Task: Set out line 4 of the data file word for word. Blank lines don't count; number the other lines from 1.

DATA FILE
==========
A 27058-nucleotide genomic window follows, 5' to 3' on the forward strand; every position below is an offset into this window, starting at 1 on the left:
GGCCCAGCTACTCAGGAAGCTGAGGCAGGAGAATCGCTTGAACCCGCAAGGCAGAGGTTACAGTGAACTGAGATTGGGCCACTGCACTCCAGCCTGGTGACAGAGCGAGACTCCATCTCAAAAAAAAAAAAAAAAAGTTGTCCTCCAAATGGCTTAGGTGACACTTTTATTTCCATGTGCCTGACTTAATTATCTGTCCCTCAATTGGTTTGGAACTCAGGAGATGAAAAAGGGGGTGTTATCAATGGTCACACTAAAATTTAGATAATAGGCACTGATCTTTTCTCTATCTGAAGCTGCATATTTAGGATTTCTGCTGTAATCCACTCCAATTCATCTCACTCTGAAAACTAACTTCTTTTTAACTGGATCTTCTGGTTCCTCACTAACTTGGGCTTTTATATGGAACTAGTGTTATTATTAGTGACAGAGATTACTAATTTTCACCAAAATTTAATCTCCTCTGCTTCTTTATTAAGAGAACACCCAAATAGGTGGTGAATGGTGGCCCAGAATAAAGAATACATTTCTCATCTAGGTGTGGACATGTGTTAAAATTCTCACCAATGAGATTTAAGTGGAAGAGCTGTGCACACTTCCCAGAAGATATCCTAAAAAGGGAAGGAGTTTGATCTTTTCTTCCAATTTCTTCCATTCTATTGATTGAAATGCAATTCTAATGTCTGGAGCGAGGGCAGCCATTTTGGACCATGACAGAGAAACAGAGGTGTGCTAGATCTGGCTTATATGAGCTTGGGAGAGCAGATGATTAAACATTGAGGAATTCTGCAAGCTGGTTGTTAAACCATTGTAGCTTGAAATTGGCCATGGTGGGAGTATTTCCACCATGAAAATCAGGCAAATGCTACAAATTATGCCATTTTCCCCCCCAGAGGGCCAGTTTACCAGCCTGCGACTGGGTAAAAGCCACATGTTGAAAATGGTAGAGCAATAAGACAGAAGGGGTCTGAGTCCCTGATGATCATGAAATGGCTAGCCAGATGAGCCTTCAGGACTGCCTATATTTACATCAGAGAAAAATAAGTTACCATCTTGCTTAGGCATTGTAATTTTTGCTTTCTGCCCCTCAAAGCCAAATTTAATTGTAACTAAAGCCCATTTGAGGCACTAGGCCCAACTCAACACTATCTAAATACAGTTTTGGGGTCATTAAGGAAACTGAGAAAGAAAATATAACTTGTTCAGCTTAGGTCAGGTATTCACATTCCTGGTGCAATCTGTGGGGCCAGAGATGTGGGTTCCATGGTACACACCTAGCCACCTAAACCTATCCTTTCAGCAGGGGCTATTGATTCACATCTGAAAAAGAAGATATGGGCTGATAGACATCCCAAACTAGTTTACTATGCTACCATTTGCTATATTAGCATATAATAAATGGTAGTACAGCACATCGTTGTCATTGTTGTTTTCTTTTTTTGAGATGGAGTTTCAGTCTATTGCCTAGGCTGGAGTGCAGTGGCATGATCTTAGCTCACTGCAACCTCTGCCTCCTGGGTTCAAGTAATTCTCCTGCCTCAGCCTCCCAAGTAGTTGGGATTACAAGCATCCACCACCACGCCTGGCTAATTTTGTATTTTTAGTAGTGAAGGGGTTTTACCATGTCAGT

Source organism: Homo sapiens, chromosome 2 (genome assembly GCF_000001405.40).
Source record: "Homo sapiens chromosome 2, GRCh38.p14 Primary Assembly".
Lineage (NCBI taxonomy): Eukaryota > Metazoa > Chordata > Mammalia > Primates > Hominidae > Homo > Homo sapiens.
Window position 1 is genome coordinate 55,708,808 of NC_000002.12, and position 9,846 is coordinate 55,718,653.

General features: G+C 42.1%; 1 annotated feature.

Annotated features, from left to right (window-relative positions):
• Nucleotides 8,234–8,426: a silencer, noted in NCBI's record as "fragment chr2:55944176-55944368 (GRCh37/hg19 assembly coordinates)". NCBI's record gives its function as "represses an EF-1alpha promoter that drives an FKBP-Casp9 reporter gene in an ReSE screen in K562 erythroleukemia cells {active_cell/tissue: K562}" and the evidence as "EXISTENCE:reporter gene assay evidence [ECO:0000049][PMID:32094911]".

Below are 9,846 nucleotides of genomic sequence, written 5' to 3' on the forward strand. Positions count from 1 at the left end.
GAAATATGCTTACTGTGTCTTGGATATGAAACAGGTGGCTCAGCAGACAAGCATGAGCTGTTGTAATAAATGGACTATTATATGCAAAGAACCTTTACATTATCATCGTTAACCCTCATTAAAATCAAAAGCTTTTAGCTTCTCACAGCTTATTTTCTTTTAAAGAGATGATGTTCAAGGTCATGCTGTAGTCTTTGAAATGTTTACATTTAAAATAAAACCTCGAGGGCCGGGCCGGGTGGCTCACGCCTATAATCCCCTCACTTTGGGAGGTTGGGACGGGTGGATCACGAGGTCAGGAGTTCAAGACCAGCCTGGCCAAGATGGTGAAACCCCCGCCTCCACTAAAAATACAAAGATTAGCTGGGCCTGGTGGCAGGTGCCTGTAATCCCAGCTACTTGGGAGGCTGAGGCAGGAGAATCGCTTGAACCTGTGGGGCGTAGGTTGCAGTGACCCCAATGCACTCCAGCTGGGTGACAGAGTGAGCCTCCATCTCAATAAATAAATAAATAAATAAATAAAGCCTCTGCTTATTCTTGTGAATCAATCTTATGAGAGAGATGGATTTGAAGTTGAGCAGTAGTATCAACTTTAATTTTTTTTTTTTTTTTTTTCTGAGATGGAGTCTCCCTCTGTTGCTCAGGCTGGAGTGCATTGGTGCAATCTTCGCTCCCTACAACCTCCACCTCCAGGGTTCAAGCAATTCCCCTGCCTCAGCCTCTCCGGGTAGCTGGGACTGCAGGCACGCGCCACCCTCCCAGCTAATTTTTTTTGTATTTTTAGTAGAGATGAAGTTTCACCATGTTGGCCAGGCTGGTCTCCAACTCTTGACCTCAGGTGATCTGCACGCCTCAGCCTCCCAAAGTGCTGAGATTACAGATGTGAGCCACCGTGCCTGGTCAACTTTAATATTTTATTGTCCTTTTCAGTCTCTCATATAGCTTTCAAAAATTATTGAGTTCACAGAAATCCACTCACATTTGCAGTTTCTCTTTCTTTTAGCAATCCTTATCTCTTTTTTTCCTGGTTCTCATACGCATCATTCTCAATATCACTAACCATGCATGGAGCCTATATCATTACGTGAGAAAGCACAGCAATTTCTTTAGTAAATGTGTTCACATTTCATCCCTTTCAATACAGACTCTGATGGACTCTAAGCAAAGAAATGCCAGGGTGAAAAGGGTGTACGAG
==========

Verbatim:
Source record: "Homo sapiens chromosome 2, GRCh38.p14 Primary Assembly".